Commands by mtaqwim (1)

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Show GCC-generated optimization commands when using the "-march=native" or "-mtune=native" switches for compilation.
You can tell GCC to automatically select optimization commands and produce optimized code for the local machine (the one compiling the code), but you can't normally see what switches have been selected and used unless you append a "-v" and pause compilation.

Get the current gold price
Returns the current price of a troy ounce of gold, in USD. Requires the "jq" JSON parser.

Show all mergeinfo for a svn subtree

convert uppercase files to lowercase files

UPS Tracking Script

hanukkah colored bash prompt
blue and yellow colored bash prompt for a Hanukkah celebration on your box

Copy an element from the previous command
You can specify a range via '-'.

Safe Russian Roulette (only echo, don't delete files)
Shows "Bang!" in a chance of 1 out of 6, like in the original game with the gun (spin every round). Otherwise, echoes "Click...". If feeling brave you can also do: $[ $[ $RANDOM % 6 ] == 0 ] && echo 'Bang!' && a really killer command || echo 'Click...'

Synchronize date and time with a server over ssh
Shorter, easier to remember version of cmd#7636 NTP is better, but there are situations where it can't be used. In those cases, you can do this to sync the local time to a server.

Upgrading packages. Pacman can update all packages on the system with just one command. This could take quite a while depending on how up-to-date the system is. This command can synchronize the repository databases and update the system's packages.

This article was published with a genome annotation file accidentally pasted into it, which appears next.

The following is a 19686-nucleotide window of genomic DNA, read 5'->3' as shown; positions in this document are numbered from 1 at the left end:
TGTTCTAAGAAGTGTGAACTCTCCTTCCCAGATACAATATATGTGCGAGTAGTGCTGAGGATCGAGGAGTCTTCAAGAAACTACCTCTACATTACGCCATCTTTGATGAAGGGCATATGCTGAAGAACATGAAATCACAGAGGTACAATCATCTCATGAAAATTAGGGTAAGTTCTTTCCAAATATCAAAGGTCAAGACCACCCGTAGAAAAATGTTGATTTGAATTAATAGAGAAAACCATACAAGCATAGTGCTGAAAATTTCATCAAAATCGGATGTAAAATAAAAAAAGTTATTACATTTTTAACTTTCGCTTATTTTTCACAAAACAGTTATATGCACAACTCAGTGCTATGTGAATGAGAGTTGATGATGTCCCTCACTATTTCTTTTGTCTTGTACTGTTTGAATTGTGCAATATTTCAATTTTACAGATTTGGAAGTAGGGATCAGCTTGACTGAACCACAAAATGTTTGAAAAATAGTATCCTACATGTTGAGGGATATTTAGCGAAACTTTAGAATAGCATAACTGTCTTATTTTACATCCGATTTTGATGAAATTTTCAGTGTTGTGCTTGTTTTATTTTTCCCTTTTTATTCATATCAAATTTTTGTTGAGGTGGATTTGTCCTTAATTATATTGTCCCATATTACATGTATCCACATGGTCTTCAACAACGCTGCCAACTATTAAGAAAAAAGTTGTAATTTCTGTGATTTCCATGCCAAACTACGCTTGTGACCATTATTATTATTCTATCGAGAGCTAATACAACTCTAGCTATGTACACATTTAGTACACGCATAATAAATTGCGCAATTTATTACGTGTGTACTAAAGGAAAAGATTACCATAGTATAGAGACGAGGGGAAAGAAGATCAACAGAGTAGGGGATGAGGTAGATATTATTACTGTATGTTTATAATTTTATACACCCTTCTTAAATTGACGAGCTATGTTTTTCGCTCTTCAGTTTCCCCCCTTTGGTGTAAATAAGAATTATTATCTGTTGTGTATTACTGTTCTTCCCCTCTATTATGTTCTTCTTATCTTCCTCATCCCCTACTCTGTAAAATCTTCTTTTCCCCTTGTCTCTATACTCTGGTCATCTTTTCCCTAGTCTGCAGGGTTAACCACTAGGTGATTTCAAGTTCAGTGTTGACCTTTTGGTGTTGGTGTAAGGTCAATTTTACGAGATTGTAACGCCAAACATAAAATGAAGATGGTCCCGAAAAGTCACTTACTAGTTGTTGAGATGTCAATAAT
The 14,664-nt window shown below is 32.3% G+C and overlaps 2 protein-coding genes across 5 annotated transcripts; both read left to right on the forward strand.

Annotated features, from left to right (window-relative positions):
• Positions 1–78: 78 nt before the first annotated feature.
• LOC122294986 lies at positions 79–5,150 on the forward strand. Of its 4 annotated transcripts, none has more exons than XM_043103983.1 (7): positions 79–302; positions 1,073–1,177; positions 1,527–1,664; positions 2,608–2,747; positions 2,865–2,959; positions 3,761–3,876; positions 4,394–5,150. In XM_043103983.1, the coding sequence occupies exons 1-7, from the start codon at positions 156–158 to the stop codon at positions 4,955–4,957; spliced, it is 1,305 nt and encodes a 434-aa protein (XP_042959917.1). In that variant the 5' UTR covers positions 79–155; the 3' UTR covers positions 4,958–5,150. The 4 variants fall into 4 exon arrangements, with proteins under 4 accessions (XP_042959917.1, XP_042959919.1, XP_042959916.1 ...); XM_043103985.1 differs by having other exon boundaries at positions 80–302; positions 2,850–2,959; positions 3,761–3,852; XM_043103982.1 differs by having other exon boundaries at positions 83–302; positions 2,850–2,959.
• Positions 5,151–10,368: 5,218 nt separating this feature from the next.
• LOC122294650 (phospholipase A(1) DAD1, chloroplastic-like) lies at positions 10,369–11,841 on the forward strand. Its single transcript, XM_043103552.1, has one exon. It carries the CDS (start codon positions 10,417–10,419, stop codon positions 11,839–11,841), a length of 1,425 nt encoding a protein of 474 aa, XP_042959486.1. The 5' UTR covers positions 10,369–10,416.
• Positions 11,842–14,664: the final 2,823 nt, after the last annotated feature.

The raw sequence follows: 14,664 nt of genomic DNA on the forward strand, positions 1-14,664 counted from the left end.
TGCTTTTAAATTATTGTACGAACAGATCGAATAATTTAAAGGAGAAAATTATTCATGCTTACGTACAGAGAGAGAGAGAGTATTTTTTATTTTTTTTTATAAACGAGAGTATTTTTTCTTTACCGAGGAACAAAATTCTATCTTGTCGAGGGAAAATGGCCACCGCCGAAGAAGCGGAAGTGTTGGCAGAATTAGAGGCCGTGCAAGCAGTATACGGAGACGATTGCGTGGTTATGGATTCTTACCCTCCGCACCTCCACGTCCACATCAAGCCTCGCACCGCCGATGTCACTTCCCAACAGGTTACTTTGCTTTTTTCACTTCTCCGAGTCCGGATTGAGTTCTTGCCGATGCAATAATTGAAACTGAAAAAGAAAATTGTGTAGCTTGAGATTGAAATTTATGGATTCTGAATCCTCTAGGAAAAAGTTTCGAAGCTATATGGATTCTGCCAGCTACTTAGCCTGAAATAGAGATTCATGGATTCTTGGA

Warning: Instead of immediately updating as soon as updates are available, users must recognize that due to the nature of Arch's rolling release approach, an update may have unforeseen consequences. This means that it is not wise to update if, for example, one is about to deliver an important presentation. Rather, update during free time and be prepared to deal with any problems that may arise. Pacman is a powerful package management tool, but it does not attempt to handle all corner cases. Read The Arch Way if this causes confusion. Users must be vigilant and take responsibility for maintaining their own system. When performing a system update, it is essential that users read all information output by pacman and use common sense. If a user-modified configuration file needs to be upgraded for a new version of a package, a .pacnew file will be created to avoid overwriting settings modified by the user. Pacman will prompt the user to merge them. These files require manual intervention from the user and it is good practice to handle them right after every package upgrade or removal. See Pacnew and Pacsave Files for more info. Tip: Remember that pacman's output is logged in /var/log/pacman.log.


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